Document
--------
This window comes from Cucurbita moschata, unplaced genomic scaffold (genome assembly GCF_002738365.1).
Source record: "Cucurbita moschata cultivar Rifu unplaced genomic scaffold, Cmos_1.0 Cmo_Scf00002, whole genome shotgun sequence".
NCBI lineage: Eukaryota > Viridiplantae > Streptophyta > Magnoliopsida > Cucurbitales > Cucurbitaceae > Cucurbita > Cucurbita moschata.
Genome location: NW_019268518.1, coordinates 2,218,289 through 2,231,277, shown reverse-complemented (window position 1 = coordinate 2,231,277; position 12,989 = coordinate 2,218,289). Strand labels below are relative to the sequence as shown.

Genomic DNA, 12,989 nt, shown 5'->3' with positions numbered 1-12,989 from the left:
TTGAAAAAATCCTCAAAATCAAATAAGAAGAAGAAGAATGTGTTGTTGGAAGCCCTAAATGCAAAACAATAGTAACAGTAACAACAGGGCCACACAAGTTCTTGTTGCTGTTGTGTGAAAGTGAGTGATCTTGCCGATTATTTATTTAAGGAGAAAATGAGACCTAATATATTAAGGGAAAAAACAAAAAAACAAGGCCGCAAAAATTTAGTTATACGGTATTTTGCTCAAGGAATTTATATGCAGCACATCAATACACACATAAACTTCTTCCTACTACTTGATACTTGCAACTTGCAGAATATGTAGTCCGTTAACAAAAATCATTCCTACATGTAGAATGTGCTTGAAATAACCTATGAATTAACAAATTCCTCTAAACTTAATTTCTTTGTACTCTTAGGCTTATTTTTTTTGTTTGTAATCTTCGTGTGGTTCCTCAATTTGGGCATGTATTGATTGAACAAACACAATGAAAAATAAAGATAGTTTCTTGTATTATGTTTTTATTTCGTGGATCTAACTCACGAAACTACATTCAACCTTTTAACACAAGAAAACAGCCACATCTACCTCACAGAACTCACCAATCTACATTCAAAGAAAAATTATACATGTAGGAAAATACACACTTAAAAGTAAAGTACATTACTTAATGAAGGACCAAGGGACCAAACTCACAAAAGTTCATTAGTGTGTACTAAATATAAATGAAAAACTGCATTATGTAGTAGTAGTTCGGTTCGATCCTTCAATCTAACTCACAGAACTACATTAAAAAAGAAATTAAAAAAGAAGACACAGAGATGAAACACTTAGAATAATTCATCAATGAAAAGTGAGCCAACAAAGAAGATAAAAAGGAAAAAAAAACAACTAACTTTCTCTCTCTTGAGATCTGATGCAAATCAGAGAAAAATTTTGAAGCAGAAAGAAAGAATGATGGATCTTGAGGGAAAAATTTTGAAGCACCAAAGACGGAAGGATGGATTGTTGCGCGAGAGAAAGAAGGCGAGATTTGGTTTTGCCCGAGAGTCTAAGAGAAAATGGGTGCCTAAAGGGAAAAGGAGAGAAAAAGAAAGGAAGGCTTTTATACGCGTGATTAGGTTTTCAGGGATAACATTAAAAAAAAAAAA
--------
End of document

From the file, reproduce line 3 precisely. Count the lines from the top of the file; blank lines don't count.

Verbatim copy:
NCBI lineage: Eukaryota > Viridiplantae > Streptophyta > Magnoliopsida > Cucurbitales > Cucurbitaceae > Cucurbita > Cucurbita moschata.